Bigfoot deal gets hairy, legally
EXPERT SUES LOCALS OVER PAY, COLLECTION
By Dan Reed for the San Jose Mercury News July 19, 2006
Bigfoot -- that bashful, large lug of a hairy monster -- is causing trouble among his believers.
Not that he -- or she, or whichever -- ever did anything to anyone except pose for really fuzzy pictures, leave mammoth footprints in remote areas and never get caught.
But late last week, C. Thomas Biscardi, a Redwood City man who bills himself as a "World Renowned Bigfoot Researcher,'' sued the Great American Bigfoot Research Organization, its president and vice president. The group was established last year ``to track, study and learn about the Bigfoot creatures that are believed to inhabit North America.''
Biscardi, who's been in the Bigfoot business for 33 years, says he was supposed to be paid $250,000 to ``lend his experience, knowledge and reputation,'' to conduct ``Bigfoot expeditions,'' and to provide the group with use of his library -- which consists of things such as plaster footprint casts, films, photos and sound recordings.
The group, the lawsuit claims, paid him only $65,000 and won't give back his stuff. Dennis Kazubowski, the San Jose lawyer representing Biscardi, said he'd been negotiating with the attorney for the defendants, North Bay residents Carole Rubin and Robert Shorey, for the return of Biscardi's library, but then ``the attorney quit because he wasn't getting paid.''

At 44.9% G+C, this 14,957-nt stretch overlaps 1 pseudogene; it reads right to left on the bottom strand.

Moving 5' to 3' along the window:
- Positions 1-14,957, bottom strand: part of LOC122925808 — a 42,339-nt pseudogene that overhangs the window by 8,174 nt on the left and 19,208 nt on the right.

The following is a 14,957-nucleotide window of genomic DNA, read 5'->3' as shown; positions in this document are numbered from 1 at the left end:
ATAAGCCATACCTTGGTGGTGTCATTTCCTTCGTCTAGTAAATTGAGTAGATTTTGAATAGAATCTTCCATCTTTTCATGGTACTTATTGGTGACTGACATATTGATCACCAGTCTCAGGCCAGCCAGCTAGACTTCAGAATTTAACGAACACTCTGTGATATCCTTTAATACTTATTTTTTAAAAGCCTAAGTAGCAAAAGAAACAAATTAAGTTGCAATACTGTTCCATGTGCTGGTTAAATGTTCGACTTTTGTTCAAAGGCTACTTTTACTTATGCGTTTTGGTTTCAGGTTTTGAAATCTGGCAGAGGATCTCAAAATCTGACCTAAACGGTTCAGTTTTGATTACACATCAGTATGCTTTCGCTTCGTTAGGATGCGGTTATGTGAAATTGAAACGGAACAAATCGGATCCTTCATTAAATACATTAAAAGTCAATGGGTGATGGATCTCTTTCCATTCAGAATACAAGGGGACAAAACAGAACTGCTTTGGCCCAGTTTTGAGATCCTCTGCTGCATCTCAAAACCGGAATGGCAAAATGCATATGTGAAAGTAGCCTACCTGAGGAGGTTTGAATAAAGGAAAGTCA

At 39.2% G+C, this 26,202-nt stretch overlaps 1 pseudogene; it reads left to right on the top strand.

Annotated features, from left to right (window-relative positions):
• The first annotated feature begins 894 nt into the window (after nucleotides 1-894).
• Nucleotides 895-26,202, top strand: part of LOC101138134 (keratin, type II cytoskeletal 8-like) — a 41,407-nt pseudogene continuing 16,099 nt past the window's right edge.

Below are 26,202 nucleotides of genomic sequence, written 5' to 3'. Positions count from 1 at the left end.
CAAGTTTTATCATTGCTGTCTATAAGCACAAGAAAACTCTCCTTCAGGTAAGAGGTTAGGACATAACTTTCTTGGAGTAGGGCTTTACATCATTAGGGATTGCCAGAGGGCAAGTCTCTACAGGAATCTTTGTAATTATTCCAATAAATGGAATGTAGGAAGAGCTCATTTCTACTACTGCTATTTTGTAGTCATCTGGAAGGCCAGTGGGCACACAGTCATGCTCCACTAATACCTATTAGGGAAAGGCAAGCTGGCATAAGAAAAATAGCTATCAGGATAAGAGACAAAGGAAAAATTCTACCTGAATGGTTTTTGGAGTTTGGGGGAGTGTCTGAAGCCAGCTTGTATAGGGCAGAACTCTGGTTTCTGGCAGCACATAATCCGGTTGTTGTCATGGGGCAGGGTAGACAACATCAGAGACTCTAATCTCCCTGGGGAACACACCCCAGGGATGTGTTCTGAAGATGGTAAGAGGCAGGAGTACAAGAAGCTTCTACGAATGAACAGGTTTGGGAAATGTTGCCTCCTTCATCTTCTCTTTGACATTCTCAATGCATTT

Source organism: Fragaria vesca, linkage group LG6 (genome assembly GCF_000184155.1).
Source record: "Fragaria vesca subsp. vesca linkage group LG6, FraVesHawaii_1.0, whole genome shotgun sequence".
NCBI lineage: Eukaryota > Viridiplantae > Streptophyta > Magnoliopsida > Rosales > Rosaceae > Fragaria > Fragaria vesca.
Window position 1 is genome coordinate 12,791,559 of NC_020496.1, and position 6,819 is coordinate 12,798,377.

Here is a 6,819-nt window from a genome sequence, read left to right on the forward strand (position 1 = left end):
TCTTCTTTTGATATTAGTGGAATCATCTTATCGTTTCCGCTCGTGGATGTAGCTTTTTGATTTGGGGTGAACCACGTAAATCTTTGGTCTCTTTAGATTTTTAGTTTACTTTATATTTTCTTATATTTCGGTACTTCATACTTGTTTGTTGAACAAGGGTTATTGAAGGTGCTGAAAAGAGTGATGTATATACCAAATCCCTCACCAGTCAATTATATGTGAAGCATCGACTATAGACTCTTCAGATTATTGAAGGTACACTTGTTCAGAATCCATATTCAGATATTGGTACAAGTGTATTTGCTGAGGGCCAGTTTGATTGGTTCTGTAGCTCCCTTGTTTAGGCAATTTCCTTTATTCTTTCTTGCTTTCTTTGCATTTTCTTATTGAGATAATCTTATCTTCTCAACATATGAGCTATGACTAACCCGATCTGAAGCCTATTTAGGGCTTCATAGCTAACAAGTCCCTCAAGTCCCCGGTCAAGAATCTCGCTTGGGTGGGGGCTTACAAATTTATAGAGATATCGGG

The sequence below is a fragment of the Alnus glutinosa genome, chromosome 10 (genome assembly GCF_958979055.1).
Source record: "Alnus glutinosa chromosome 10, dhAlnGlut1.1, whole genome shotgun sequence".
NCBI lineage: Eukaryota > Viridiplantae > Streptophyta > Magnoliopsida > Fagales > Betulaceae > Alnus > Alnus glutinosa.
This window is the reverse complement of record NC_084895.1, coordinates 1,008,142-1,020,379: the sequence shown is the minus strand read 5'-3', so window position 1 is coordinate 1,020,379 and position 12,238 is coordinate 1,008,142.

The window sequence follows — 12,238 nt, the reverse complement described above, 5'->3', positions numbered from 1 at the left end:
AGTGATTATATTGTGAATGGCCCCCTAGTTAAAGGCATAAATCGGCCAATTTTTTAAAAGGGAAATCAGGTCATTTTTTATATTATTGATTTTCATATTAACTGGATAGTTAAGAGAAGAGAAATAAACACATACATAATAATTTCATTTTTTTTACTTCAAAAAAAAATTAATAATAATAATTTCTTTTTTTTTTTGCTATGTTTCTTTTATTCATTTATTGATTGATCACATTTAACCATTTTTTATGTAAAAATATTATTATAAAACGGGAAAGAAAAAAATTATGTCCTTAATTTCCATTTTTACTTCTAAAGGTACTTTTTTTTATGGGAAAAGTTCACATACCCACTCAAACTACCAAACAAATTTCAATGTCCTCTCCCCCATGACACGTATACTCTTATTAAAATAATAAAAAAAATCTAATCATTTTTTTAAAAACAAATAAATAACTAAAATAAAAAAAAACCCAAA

Neither defendant could be reached for comment.
``They return Tom's property and the lawsuit is dismissed in a minute,'' Kazubowski said.
For the uninitiated, Bigfoot -- sometimes also known by the American Indian name Sasquatch -- supposedly roams the wilds, can be as large as 8 feet tall, 800 pounds . . . and is believed by most of the adult world to be a myth. Nonetheless, there is a core of true believers, including Mike Rugg, who runs a Bigfoot museum in the Santa Cruz Mountains.
The big bipeds are a wily bunch. No human has ever been able to catch one. But somehow, the opposite sexes of the species seem to be able to find each other, fall in love and produce little Bigfeet.
Last year, Biscardi led an expedition to find Bigfoot at Happy Camp, in the Klamath River Valley, in far Northern California. He had a pay-per-view Webcast. The seemingly sure-fire plan was to nail the big fellow with a stun gun, keep him in a zoo for 90 days so a medical team could study him, then release him back into the wild.
The Mercury News reached Biscardi by cell phone Monday. He was Bigfoot hunting just outside Paris, Texas. He didn't much want to talk about his lawsuit, which he considers his ``private business.''
But he was in a high state of excitement. The crew had a Bigfoot sighting Sunday night. Biscardi said they had found a spot that looks like ``Jurassic Park,'' and saw -- guess who? -- yep, Bigfoot. Biscardi said he's had five ``close encounters'' with a Bigfoot in his career, but nothing like this.
``I gotta tell you something,'' he said, ``this is the largest thing I've ever seen in my life.''
Biscardi said television captured its image and he figures the find will hit the national news today or Thursday.
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